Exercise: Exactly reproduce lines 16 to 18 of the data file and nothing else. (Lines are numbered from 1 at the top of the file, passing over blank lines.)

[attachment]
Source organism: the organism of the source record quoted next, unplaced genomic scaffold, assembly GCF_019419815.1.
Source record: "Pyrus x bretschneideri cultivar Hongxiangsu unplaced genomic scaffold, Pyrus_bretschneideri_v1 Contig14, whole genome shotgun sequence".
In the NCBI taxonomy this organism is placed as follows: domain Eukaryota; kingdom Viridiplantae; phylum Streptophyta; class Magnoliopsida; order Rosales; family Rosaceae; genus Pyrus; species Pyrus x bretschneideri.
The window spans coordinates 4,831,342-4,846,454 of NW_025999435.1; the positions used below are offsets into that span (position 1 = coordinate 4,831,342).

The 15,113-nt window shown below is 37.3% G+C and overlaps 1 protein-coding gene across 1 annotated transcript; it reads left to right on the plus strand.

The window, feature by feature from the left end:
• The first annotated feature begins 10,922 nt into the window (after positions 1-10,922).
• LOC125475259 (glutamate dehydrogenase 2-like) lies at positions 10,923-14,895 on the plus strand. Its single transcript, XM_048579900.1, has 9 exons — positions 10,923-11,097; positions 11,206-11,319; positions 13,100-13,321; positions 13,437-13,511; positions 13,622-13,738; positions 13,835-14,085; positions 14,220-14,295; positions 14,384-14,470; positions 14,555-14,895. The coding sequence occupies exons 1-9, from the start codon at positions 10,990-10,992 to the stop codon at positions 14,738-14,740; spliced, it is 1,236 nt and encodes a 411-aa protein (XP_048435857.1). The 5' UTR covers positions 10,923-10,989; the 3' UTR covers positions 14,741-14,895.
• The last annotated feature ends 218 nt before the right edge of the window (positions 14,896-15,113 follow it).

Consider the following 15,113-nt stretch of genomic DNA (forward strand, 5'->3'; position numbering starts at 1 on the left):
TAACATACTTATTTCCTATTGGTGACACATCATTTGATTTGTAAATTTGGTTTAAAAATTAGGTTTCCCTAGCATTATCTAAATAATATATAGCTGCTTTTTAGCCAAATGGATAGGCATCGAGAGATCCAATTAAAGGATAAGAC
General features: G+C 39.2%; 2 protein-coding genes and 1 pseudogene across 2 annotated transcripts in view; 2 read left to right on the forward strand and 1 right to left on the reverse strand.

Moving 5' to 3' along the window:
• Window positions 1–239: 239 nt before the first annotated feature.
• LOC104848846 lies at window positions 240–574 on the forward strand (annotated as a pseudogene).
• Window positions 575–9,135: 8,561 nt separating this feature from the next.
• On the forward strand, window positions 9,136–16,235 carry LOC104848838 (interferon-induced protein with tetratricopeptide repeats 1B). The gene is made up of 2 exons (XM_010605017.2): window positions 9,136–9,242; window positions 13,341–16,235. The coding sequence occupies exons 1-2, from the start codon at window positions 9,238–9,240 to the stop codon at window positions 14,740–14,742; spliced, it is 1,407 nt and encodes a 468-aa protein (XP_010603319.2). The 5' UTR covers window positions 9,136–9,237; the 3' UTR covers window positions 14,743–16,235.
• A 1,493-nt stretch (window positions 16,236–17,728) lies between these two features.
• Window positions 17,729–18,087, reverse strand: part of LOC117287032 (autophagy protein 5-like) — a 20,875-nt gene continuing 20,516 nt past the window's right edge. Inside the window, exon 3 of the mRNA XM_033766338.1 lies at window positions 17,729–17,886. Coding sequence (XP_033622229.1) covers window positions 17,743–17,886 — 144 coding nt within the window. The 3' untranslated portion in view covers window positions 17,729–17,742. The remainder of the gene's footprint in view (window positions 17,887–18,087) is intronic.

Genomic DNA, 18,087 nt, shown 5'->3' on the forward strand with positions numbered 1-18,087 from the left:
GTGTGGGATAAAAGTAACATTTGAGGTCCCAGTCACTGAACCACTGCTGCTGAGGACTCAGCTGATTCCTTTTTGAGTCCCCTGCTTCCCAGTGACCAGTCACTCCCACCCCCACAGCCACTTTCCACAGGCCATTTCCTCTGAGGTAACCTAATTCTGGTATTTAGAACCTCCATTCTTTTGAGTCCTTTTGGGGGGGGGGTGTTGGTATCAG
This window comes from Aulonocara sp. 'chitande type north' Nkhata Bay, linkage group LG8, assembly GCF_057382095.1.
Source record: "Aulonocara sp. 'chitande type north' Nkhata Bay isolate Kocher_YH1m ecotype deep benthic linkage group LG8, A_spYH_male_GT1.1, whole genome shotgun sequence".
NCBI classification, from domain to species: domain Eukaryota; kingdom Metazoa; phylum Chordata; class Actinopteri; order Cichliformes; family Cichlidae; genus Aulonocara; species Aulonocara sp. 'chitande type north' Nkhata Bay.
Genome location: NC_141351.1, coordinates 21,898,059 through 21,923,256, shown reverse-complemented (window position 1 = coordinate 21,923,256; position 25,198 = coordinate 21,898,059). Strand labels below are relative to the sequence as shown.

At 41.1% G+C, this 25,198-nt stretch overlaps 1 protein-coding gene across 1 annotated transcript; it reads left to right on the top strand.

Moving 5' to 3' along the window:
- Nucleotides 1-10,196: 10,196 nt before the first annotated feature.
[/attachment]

• Window positions 575–9,135: 8,561 nt separating this feature from the next.
• On the forward strand, window positions 9,136–16,235 carry LOC104848838 (interferon-induced protein with tetratricopeptide repeats 1B). The gene is made up of 2 exons (XM_010605017.2): window positions 9,136–9,242; window positions 13,341–16,235. The coding sequence occupies exons 1-2, from the start codon at window positions 9,238–9,240 to the stop codon at window positions 14,740–14,742; spliced, it is 1,407 nt and encodes a 468-aa protein (XP_010603319.2). The 5' UTR covers window positions 9,136–9,237; the 3' UTR covers window positions 14,743–16,235.
• A 1,493-nt stretch (window positions 16,236–17,728) lies between these two features.